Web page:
One of the questions about City paying such a large amount of money for someone with barely two seasons of Premier League football under his belt has been whether Sterling is good enough for their first team, let alone for the money they paid. Sterling was certainly inconsistent last season, but then again most Liverpool players were; "inconsistent" would be a reasonably kind assessment of some of their squad. Sterling is still frighteningly young and has more potential than any other player of his age in the country, perhaps in Europe, so the question of whether this 20-year-old has delivered on his potential seems harsh and ridiculously premature.

Of course, the fee is basically irrelevant in terms of accurately gauging a player's ability, as it almost always is. The quality of a player is only a small part of the rationale; you must also take into account his age, nationality, importance to both buying and selling club, ability of the buying club to pay, willingness of the player to leave, and in Sterling's case, the reported 20 percent sell-on clause inserted into the deal to take him from QPR to Liverpool a few years ago. Comparing this fee to more or less any other is pretty much pointless.

However, City are paying for more than just potential. Forty-nine million pounds is obviously a startling amount of money, and while City are definitely keen to up their quota of homegrown players, they're not paying that much money just for someone to tick boxes. It's not so much that Sterling can go straight into Manuel Pellegrini's side, which he very much can, but more that he fits with basically any attacking arrangement that City could favour. He'll improve most of them, too.

If Pellegrini sticks with the rough 4-4-2/4-2-2-2 that he favoured for much of last term, or indeed plays a 4-2-3-1, then Sterling will slot in on the right wing and will certainly be an upgrade on the occasionally unfairly derided but erratic Jesus Navas.

(For anyone who thinks Sterling will be another Jack Rodwell or Adam Johnson, Navas appeared in 47 games for City last season. Sterling will be fine even if he is just a right winger, but he is very clearly not and gives Pellegrini more tactical flexibility than Navas does, or indeed any other player in his squad aside from perhaps David Silva.)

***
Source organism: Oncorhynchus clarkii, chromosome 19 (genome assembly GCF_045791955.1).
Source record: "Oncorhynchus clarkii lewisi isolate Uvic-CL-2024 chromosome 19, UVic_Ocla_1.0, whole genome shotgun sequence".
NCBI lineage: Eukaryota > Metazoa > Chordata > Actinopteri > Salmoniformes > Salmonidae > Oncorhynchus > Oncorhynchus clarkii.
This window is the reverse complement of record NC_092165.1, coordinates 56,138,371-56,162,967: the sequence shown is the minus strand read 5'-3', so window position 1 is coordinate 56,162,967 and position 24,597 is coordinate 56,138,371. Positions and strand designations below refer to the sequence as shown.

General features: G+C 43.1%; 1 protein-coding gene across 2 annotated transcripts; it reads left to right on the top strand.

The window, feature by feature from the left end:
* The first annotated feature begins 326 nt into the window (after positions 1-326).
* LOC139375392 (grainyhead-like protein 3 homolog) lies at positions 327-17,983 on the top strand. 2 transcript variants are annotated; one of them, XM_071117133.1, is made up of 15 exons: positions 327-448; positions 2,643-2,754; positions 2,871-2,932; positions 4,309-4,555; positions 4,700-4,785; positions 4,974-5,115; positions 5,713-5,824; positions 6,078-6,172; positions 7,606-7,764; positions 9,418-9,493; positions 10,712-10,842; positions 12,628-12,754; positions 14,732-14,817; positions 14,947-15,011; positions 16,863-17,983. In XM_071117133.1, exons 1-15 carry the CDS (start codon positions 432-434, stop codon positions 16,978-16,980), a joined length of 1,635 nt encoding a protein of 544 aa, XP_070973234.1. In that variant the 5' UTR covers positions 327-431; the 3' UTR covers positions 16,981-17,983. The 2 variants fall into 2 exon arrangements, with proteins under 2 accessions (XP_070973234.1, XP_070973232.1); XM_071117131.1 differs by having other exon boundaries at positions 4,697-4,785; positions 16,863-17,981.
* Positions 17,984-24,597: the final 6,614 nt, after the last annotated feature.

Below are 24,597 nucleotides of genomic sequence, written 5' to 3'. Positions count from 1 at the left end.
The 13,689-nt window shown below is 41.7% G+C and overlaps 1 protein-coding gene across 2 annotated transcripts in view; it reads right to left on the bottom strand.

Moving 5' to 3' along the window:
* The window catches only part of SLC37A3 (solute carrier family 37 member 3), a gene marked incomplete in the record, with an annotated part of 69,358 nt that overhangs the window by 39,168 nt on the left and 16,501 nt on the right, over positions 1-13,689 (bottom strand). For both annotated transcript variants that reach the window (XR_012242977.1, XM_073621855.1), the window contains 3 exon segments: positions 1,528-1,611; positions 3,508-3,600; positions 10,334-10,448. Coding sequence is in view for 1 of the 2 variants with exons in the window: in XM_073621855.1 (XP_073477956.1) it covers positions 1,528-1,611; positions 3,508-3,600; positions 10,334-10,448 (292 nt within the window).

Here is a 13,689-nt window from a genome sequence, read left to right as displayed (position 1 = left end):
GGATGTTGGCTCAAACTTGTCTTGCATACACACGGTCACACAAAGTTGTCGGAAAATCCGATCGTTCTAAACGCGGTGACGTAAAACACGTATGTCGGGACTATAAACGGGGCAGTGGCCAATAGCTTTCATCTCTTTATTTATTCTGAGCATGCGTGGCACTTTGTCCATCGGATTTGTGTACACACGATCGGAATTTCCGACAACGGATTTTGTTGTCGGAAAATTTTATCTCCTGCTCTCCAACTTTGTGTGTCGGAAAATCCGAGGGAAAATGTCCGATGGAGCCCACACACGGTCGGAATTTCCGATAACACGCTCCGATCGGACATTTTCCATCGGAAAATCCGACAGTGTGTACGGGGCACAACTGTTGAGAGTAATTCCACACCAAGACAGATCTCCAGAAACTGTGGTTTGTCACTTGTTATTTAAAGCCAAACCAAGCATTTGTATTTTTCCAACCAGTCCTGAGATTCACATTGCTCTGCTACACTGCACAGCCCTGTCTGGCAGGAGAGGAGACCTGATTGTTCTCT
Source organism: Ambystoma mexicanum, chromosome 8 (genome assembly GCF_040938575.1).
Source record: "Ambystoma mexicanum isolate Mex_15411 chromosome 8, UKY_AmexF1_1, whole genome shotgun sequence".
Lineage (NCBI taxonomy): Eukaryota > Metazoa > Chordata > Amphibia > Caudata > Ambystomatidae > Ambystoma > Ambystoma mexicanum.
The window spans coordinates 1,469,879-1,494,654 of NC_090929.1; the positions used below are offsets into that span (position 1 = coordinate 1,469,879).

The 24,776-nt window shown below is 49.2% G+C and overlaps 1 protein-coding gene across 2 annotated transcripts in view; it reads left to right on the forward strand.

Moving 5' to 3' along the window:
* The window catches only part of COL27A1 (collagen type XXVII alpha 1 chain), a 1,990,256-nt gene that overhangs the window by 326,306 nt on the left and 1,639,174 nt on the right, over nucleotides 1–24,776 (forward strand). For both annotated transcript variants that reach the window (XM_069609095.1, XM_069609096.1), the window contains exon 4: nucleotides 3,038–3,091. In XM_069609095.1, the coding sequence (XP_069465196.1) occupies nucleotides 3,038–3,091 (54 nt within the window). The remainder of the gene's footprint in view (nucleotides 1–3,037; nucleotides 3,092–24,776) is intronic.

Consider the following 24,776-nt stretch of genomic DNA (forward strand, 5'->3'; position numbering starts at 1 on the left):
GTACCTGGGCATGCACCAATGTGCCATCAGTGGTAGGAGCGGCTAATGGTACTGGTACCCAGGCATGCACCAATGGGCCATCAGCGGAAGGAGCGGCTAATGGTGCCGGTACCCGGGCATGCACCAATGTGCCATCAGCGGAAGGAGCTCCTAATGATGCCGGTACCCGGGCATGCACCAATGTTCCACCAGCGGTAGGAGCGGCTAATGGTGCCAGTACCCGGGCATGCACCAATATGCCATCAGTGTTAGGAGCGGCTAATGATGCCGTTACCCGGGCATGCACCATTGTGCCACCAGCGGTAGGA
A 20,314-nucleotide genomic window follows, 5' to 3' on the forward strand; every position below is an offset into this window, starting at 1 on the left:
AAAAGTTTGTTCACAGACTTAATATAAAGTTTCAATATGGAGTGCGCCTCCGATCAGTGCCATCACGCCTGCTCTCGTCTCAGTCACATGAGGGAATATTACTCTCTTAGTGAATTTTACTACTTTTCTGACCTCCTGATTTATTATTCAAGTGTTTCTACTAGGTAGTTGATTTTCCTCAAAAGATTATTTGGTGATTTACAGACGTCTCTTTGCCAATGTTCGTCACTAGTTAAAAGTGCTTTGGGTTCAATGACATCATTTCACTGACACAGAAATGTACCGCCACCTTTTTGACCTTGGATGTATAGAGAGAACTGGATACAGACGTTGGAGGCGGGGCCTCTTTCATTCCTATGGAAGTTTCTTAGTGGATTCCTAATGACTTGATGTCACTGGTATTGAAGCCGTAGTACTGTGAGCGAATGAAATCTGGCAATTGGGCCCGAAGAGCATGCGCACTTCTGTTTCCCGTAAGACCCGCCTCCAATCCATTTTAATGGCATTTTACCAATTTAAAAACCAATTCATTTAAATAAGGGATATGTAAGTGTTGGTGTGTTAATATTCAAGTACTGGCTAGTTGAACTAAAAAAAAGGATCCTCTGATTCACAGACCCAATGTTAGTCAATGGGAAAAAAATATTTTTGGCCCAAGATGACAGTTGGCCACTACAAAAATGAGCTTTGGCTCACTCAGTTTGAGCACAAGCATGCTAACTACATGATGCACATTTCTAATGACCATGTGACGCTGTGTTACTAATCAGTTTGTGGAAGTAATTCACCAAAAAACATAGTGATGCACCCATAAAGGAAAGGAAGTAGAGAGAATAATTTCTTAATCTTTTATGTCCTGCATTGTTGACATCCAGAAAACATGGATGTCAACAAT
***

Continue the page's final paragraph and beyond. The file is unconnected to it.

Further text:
Sterling's pace is obviously the first quality that many people will cite, and while that is a significant threat, it ignores everything else that he brings. Sterling is not necessarily creative in the same way that someone like Silva is, but his football brain certainly works slightly differently than many other players'. Take, for example, the goal he scored against City in 2014, a simple twist and drop of the shoulder making the City defence look like the proverbial fire engine attending the wrong fire. In an ostensibly simple move, he spotted an opening that few others would have, or at least would have in the same way, and it's that sort of instinct that City will look to mine and improve.

Sterling could also be deployed as one of a front three; you can almost hear the panic of the Premier League's defenders as they contemplate facing an attacking trio of Sterling, Silva and Sergio Aguero. He could also play behind a front two, presumably Aguero and Wilfried Bony (he should improve following his disappointing first few months in a City shirt), a role that he excelled in when deployed there for Liverpool and certainly a valuable option should Pellegrini want a slightly more direct threat than Silva. Sterling would also be a viable candidate for a striking role, either with one of the other established forwards or on his own.

There are risks in building up a player as young as Sterling like this, but at the moment the question doesn't seem to be quite whether Sterling will improve City and indeed improve at City, but in how many ways he will do so.

In a few years, it may seem silly that the £49 million was ever questioned.

Nick Miller is a writer for ESPN FC, covering Premier League and European football. Follow him on Twitter @NickMiller79.